A Debate on the Usefulness of "Donating" Miners and their part in Bitcoin's long term outlook and uptake
I recently had a debate (mostly) with Blitzboom on the matter on #bitcoin-otc and decided I would post some of what was said here to open the discussion. It is mostly in reference to theymos's quote below (which was on the thread related to disabling the built-in miner, so I decided to not respond to it there):
I was thinking about that too but won't someone who essentially never solves a block have a near 0 effect on the network?
I'd guess that if you solve a block every 6 months on average (or worse) you won't speed it up / affect other miners you'll just waste energy. Is there any benefit to it at all? Assuming you're not in a pool of course.
If the idea spreads that mining helps the Bitcoin network, then tens of thousands of people might turn on generation. Many of these people won't ever win a block, but if some do, then the network will be affected. Every time an unprofitable miner wins a block (or whenever they contribute to a pool), the difficulty will go up.
When the difficulty goes up, the least efficient miners are pushed out of the market unless
they are volunteers. Volunteers therefore take up a greater and greater portion of the network's total CPU. This is bad for at least two reasons:
- The network becomes less efficient, using more energy than it needs to.
- "Amateur" miners are not able to respond to threats as quickly as professional miners. They're probably not running the most recent version of Bitcoin, and even if they are, professional miners can make changes to Bitcoin without a new release. The situation is better when the amateur miner is part of a pool, but if the pool goes rogue, the amateur miner will probably not know about it.
It's also really going to irritate me if I see propaganda saying, "Do your part: mine Bitcoins!" or something like that, when the network is perfectly capable of running without volunteers.
My objection to this is mostly due to its infeasibility in the long term in the current model of bitcoin adoption. In theymos' proposed model of the bitcoin economy, miners only exist where it is profitable for them, ie the price of bitcoin is higher than the price of electricity. This means that there will be relatively few high-power miners making up some large percent of the mining power (for the sake of argument, lets assume the rest of the miner's total power is negligible). Because bitcoin mining is profitable, those who have high end cards will bring them online and sell for their costs, making the price drop and leaving only the few most efficient miners. (Problem 1) This creates a system in which bitcoin's price is equal to the price of electricity. If this is how the bitcoin network always will be, there will always be a very small number of efficient miners who have some large percent of the total value of bitcoin. (Problem 2)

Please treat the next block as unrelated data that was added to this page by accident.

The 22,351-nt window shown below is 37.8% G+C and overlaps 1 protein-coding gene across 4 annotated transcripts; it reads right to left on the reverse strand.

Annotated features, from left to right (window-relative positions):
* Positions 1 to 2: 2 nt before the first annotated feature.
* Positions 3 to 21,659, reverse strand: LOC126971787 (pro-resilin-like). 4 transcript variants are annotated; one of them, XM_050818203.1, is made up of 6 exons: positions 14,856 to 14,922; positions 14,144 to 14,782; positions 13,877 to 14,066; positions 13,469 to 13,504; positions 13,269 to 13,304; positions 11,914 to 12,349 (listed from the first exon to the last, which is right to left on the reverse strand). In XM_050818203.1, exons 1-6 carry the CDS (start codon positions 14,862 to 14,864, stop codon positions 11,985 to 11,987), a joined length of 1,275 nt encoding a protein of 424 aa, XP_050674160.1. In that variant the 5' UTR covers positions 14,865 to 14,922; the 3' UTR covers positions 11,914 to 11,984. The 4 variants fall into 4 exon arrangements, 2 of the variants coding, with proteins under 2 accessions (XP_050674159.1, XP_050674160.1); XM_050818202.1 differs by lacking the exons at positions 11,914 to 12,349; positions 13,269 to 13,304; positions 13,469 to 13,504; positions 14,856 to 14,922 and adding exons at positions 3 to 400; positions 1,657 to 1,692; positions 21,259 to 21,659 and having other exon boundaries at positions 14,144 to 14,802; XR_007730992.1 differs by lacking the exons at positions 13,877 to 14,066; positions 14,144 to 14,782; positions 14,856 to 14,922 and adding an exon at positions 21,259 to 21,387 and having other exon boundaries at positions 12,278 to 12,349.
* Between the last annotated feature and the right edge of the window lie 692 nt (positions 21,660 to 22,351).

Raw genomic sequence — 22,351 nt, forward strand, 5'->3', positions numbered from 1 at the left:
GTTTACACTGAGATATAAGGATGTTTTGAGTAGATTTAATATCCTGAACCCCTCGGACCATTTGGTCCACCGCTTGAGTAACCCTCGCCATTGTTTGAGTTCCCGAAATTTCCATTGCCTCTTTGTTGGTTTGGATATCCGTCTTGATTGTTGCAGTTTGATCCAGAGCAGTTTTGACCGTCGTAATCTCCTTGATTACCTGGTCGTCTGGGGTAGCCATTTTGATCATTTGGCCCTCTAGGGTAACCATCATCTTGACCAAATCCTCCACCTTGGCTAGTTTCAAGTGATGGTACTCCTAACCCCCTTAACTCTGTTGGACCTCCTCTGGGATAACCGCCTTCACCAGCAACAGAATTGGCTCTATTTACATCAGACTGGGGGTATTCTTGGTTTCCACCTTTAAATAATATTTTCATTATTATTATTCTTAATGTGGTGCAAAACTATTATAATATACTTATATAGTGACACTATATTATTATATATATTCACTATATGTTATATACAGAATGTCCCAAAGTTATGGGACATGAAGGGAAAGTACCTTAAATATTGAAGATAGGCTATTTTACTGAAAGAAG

Problem 1: In order for the network to function the way it was designed, we need as many miners as possible. If mining is controlled by a few, slarge miners, it will always be succeptible to a double-spend attack by someone with considerable resources. Take, for example, ArtForz. Even if he were to triple his capacity, he would still not be nearly capable of defending the entire network against an attack by someone with the resources of the recent Mysterious Miner. If several others, like ArtForz, brought similar scale miners online (as would happen in theymos' model), even them together would not be able to defend against an attack by a very large botnet or the use of a supercomputer by a well-connected attacker (say, an attacker who works at a university and is willing to take the risk to take over the entire computer for a couple hours).
Problem 2: This is one of the largest issues with the perception of bitcoin by the average person, and is one of the largest complaints I see whenever someone posts about bitcoin. "It is a ponzi scheme". And as long as most new generation happens between a small community of large-power miners, it effectively is. New users pay the miners when they join (as miners are the largest sellers), but if many of them want out, there is no support there. As long as there exists miners which can crash the bitcoin market overnight (which would be very easy for some of the current large-scale miners such as ArtForz), the bitcoin economy carries with it many of the traits of a ponzi scheme (albeit a very open one) which makes MANY people very wary of investing.
If bitcoin is to be used by any medium to large size organizations, there needs to be very strong confidence in its ability to continue with some amount of value and with a secure network. IMHO this idea that mining is not good for the network is ridiculous, as currently, miners are making such large profits that the first thing people see in bitcoin is a ponzi scheme and this needs to disappear on the back of more mining power.
Feel free to tear this apart.